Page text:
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18th Jan, 2022

Christy Houghton
Christy Houghton
Job Title
Digital Content Writer

With multiple lockdowns forcing many office-based employees to work from their homes for the last couple of years, some have found it easier to achieve a more flexible working life.

When lockdown restrictions eased, many businesses implemented hybrid working models to reduce the number of people in offices at one time, providing a new type of flexibility in terms of location. 75% of workers we surveyed said they have been given the opportunity to work on a hybrid basis – and this type of working is not likely to go away any time soon.

Remote and hybrid working options have opened the door to greater flexibility for all, to provide a better work-life balance and put workers in greater control of their time and the locations they work in. But what are the limits to this flexibility?

A new take on an old idea

Flexible working has been covered by legislation since 2003. While many organisations were moving towards working models with greater flexibility prior to the pandemic, widespread remote working caused by lockdowns has greatly accelerated the shift towards increased flexibility.

At present, employees can only request flexible working after 26 weeks of service at a company. However, the government is reviewing whether this rule should be changed to allow workers to request it from their first day – it's set to announce the results of its consultation within the next few months.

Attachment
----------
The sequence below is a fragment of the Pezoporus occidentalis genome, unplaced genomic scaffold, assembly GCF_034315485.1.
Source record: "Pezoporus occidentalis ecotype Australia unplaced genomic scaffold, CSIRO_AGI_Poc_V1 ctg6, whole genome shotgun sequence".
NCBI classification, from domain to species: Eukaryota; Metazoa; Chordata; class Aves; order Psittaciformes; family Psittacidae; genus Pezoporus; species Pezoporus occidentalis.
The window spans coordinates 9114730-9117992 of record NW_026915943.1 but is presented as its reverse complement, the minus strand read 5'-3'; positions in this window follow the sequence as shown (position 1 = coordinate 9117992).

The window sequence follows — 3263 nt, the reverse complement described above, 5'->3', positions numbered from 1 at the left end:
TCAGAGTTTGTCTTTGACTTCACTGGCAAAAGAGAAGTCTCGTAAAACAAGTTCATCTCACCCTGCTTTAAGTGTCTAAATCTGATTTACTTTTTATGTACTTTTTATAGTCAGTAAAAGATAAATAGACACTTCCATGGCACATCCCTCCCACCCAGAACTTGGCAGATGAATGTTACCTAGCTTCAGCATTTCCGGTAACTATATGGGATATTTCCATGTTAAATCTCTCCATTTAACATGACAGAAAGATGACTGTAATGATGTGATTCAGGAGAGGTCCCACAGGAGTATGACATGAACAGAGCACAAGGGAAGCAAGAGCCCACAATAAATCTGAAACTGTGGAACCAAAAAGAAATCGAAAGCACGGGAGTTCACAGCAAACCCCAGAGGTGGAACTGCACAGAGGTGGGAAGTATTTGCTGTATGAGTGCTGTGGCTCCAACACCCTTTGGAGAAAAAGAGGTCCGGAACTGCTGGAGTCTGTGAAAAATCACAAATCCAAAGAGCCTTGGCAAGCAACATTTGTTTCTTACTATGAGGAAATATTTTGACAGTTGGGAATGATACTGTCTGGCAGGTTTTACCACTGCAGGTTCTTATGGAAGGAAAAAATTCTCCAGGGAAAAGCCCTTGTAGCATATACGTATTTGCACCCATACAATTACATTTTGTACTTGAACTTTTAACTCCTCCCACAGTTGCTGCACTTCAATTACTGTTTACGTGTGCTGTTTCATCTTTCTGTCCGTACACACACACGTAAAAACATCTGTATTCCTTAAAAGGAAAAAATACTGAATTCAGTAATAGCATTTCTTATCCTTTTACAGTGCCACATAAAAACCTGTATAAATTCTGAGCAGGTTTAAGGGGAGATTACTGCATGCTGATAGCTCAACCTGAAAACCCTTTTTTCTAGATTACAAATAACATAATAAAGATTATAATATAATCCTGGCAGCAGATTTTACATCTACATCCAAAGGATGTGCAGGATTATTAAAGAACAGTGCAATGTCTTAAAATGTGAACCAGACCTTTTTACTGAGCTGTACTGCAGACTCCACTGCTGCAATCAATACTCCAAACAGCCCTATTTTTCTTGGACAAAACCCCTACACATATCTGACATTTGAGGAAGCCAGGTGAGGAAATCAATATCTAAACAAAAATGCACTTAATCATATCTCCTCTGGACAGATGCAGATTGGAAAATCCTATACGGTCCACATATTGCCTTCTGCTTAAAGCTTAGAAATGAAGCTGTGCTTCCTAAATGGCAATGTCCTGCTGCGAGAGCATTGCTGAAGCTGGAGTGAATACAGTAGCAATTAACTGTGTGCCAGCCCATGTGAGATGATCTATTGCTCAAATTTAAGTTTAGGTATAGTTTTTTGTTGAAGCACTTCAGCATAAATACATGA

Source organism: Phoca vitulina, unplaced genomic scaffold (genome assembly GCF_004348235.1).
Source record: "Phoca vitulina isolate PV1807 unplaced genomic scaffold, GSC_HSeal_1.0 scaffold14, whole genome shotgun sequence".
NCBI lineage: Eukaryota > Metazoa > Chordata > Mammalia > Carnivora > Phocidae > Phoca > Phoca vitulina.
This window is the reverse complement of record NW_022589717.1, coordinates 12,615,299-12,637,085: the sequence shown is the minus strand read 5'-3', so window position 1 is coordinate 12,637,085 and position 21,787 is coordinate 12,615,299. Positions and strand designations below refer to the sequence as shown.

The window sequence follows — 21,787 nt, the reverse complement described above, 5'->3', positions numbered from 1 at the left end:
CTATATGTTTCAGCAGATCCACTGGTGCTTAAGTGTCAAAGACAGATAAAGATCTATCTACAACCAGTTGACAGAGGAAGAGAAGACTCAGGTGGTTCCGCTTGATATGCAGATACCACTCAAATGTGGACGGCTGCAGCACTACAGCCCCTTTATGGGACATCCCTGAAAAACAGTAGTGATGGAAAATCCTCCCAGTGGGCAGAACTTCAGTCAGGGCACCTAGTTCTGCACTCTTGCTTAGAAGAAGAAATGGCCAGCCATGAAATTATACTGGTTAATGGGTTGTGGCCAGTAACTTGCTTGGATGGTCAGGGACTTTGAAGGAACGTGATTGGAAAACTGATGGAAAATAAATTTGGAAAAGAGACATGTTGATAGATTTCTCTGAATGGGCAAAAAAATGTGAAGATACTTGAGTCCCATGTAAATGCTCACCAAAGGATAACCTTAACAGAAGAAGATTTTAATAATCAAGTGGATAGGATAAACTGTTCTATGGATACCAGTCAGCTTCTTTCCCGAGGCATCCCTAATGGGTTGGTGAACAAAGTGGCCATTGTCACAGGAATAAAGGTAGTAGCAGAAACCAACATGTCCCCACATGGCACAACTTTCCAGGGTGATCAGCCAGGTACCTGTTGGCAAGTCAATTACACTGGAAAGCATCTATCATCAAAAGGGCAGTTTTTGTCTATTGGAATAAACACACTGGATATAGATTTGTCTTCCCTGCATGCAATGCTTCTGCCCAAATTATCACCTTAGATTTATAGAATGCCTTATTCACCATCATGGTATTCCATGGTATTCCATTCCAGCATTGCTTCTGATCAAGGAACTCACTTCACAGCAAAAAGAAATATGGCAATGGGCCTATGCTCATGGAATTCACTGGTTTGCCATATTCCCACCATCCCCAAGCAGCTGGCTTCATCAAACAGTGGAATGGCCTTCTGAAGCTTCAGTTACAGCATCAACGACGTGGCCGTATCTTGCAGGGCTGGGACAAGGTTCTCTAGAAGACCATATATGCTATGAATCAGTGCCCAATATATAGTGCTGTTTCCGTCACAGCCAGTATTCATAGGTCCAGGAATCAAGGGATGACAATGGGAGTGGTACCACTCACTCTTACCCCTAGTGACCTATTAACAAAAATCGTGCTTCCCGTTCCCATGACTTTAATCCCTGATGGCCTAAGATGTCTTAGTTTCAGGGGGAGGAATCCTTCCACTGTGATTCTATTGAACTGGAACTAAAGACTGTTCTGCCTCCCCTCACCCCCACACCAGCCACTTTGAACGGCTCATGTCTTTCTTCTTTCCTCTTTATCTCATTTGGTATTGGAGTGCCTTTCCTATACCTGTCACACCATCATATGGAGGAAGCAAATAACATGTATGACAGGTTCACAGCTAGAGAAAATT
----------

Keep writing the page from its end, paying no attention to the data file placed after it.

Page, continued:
In a Reed webinar, law firm Blanchards Bailey’s Head of HR and Operations, Jane Cordner, stated that this change is likely to come into force because of its popularity with professionals; employers will embrace it as an effective tool for attraction and retention.

There are many different types of flexible working practices within which different parameters can be set for different needs, including:

  • Annualised hours

  • Compressed hours

  • Flexi time

  • Job sharing

  • Self-rostering

  • Shift working

  • Staggered hours

  • Term-time working

While these traditional types of flexibility are based on time, the introduction of hybrid working models to many businesses has allowed for flexibility around both time and location. For this to thrive, employers need to manage their hybrid working practices through policy.

Effective policymaking

There is currently no government legislation specific to hybrid working, but it would benefit businesses and employees to have internal guidelines to prevent any unfair practices from either side. Before implementing their own policy, business leaders should follow ACAS guidance and look for templates online which list the fundamentals. In addition, consulting employees who are already working flexibly – through a survey or just an informal chat – will give leaders a better idea of what works for them, so that their perspective isn’t one-sided.

When an employee asks for flexible working options, that is the stage to decide what would work for the individual and their team. For those not sure what type of flexibility would work best, Jane suggested conducting a trial period of about six months before making any contractual changes – because once the agreement is set, it’s difficult to adjust it further.